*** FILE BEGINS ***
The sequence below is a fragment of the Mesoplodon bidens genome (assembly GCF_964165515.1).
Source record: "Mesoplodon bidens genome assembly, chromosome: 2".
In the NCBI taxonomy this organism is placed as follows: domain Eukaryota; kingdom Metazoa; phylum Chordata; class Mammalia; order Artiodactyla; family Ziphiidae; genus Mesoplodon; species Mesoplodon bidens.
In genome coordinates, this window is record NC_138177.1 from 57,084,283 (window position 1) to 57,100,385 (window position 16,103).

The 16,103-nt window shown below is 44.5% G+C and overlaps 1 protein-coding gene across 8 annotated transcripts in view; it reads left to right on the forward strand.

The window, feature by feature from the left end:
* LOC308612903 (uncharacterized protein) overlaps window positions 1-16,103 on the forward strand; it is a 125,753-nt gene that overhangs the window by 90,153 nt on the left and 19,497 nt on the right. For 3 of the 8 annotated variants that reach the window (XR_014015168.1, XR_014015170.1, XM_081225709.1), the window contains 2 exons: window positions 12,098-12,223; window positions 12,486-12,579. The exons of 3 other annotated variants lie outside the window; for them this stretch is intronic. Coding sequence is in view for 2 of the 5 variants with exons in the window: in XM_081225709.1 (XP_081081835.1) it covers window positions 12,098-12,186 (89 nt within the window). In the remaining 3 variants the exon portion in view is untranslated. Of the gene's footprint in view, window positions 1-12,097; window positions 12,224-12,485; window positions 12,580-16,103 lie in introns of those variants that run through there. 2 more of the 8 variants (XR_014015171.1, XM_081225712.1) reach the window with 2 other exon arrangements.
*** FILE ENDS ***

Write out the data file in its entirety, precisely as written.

The sequence below is a fragment of the Mesoplodon bidens genome (assembly GCF_964165515.1).
Source record: "Mesoplodon bidens genome assembly, chromosome: 2".
In the NCBI taxonomy this organism is placed as follows: domain Eukaryota; kingdom Metazoa; phylum Chordata; class Mammalia; order Artiodactyla; family Ziphiidae; genus Mesoplodon; species Mesoplodon bidens.
In genome coordinates, this window is record NC_138177.1 from 57,084,283 (window position 1) to 57,100,385 (window position 16,103).

The 16,103-nt window shown below is 44.5% G+C and overlaps 1 protein-coding gene across 8 annotated transcripts in view; it reads left to right on the forward strand.

The window, feature by feature from the left end:
* LOC308612903 (uncharacterized protein) overlaps window positions 1-16,103 on the forward strand; it is a 125,753-nt gene that overhangs the window by 90,153 nt on the left and 19,497 nt on the right. For 3 of the 8 annotated variants that reach the window (XR_014015168.1, XR_014015170.1, XM_081225709.1), the window contains 2 exons: window positions 12,098-12,223; window positions 12,486-12,579. The exons of 3 other annotated variants lie outside the window; for them this stretch is intronic. Coding sequence is in view for 2 of the 5 variants with exons in the window: in XM_081225709.1 (XP_081081835.1) it covers window positions 12,098-12,186 (89 nt within the window). In the remaining 3 variants the exon portion in view is untranslated. Of the gene's footprint in view, window positions 1-12,097; window positions 12,224-12,485; window positions 12,580-16,103 lie in introns of those variants that run through there. 2 more of the 8 variants (XR_014015171.1, XM_081225712.1) reach the window with 2 other exon arrangements.